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Palm Tree Maintenance

Palm Tree Maintenance

Having over two-thousand various species of palm trees it is vital to understand how to take care of them. Keep reading to learn more.

General Palm Tree Maintenance


It is important to take care of palm tree roots of as they don’t grow that deep in the ground. The majority of palms just have one trunk. The point at the top of the trunk in addition to the tissues surrounding it are called the terminal bud. If they get damaged, the palm tree could perish. Because the roots don’t thicken, they’re probably not going to damage utilities or sidewalks.


The compacted soil found in a lot of urban areas won’t have the nutrients required for a palm tree to live health. Palm trees acquire a majority of their nutrients from the topsoil and the top of the ground – Meaning adequate fertilization is needed.

Watering Requirements

New palms will need to be watered twice per week for their first six months. Enough water needs to be added to permeate at least eighteen inches of soil. If the soil is a sandy kind, extra water will need to be added to guarantee moisture is maintained. For older palm trees, watering requirements depends on the climate.


Just yellowing/ browning/ older fronds are required to be removed. Don’t trim too close to the trunk of the palm tree. The bark is damaged easily, and the ensuing wounds are entry points for pests and diseases. As new fronds emerge, the oldest ones die. An age that a frond can get to will be established by a lot of factors.

Potential Palm Tree Pests


North American thrips make up a significantly large family of insects. Some of their species have a liking for palm trees, feeding on their flowers and leaves by penetrating the surface to draw sap out. Thrips aren’t lethal to palm trees but the feeding of adults may discolor and wilt the leaves. Additionally, in intense infestations the unattractive black droppings may become noticeable on the surface of leaves.

Palmetto Weevil

This pest is found across Florida, as west as southern Texas and as north as South Carolina. This weevil is North America’s largest. This nuisance has a liking primarily for the Cabbage Palm Tree even though it may infest Saw Palmettos and, sometimes, Canary Island Date Palms, Washington Palms, Royal Palms, and occasionally coconut palms.

Royal Palm Bug

These pest feed on just one plant, the royal palm tree, and females lay one egg a day throughout springtime. They seldom kill off the host tree but the damage they cause may be unattractive and they are challenging to control given the height of older royal palms. Royal Palm Bugs are the only North American species of the Thaumastocoridae family.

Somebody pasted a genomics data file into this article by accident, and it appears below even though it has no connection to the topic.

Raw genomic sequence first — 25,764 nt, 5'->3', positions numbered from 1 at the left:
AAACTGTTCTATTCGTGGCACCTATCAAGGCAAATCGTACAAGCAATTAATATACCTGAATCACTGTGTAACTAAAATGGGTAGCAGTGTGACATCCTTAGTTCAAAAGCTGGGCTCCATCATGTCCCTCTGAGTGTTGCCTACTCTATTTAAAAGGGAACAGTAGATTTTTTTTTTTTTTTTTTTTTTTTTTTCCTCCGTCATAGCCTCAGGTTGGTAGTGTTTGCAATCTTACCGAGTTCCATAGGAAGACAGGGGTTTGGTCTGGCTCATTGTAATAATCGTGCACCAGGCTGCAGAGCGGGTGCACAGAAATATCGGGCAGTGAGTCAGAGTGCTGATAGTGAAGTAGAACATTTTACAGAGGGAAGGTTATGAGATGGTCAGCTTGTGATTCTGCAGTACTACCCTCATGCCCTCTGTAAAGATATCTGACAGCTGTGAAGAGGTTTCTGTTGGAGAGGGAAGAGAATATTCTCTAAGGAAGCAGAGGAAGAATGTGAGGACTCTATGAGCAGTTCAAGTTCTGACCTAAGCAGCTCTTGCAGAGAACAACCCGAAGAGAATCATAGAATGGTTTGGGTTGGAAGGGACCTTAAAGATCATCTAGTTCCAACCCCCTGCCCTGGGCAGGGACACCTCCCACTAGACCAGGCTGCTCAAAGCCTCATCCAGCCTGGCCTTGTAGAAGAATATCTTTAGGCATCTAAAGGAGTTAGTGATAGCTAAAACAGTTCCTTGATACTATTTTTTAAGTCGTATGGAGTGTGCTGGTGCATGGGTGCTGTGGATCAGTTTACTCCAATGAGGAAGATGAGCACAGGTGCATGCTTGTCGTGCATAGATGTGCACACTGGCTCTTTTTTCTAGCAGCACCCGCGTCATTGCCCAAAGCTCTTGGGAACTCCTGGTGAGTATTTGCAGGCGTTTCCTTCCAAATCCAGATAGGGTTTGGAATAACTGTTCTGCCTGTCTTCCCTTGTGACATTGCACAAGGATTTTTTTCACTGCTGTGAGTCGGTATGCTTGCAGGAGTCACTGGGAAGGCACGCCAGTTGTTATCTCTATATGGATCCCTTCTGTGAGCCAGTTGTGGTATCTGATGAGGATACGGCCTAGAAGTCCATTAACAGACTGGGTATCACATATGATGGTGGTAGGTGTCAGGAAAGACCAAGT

Palm Budworm

This annoyance is a type of beetle whose larvae feed on the flowers of a large range of fan palm trees. The beetles are about an inch long and are pink green in its color.

Giant Palm Borer

The giant palm borer is a large and quite unsightly beetle of which larvae have a liking for the wood of the Washingtonia and Phoenix species. The borer grubs live inside of a palm’s trunk sometimes up to 9 years prior to leaving the palm as beetles through inch-sized holes.

Palm Tree Diseases

Lethal Yellowing

This is a palm disease first observed in the Caribbean area of North America around 100 years ago. Nevertheless, it wasn’t until the 50’s and a disastrous outbreak in Jamaica and the Florida Keys that the financial impact of lethal yellowing was recognized, and comprehensive research begun.

Fusarium Wilt

Indicators of this disease are when the palm fronds start wilting, losing their green brilliance and, ultimately, dying. When a palm tree gets infected, there’s no remedy and the palm tree might need to be taken out.

Bud Rot

Bud rot is a fungi that causes the fronds of the palm to wilt and perish. Palm tree demise can happen soon afterwards. California and Mexican palm trees are the most at risk.

Ganoderma Butt Rot

This is a somewhat new and fatal fungal disease of Florida palms. It’s caused by the fungus, Ganoderma zonatum, that attacks the base or “butt” of a palm tree upwards of a height of 3 to 4 feet above ground. The infection was first found in Florida in 1994 and in just a couple of years it has extended to infecting palms across the state. As of now, it can’t be said with assurance that there are any palm trees that can resist this disease.

Palm Tree Assessment in Phoenix, Tempe, & More

If you think your palm trees are in need of care Arbor Care can help! We can assist you in getting down to your palm trees health and can provide helpful hints to keep your palm trees happy and healthy. Contact Arbor Care at 480-797-5566 today to schedule your palm tree assessment.

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